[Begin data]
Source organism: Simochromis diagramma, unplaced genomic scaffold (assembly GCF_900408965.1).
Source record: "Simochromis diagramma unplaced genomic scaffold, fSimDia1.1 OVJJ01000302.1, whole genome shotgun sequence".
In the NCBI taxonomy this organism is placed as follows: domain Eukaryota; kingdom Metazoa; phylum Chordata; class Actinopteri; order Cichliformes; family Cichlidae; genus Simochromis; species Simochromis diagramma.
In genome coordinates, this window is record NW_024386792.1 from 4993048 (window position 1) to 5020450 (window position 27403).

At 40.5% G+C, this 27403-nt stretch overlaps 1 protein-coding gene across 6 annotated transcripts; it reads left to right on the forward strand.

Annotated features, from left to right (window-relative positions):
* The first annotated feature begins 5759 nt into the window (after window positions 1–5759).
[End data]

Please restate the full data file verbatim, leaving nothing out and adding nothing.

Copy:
Source organism: Simochromis diagramma, unplaced genomic scaffold (assembly GCF_900408965.1).
Source record: "Simochromis diagramma unplaced genomic scaffold, fSimDia1.1 OVJJ01000302.1, whole genome shotgun sequence".
In the NCBI taxonomy this organism is placed as follows: domain Eukaryota; kingdom Metazoa; phylum Chordata; class Actinopteri; order Cichliformes; family Cichlidae; genus Simochromis; species Simochromis diagramma.
In genome coordinates, this window is record NW_024386792.1 from 4993048 (window position 1) to 5020450 (window position 27403).

At 40.5% G+C, this 27403-nt stretch overlaps 1 protein-coding gene across 6 annotated transcripts; it reads left to right on the forward strand.

Annotated features, from left to right (window-relative positions):
* The first annotated feature begins 5759 nt into the window (after window positions 1–5759).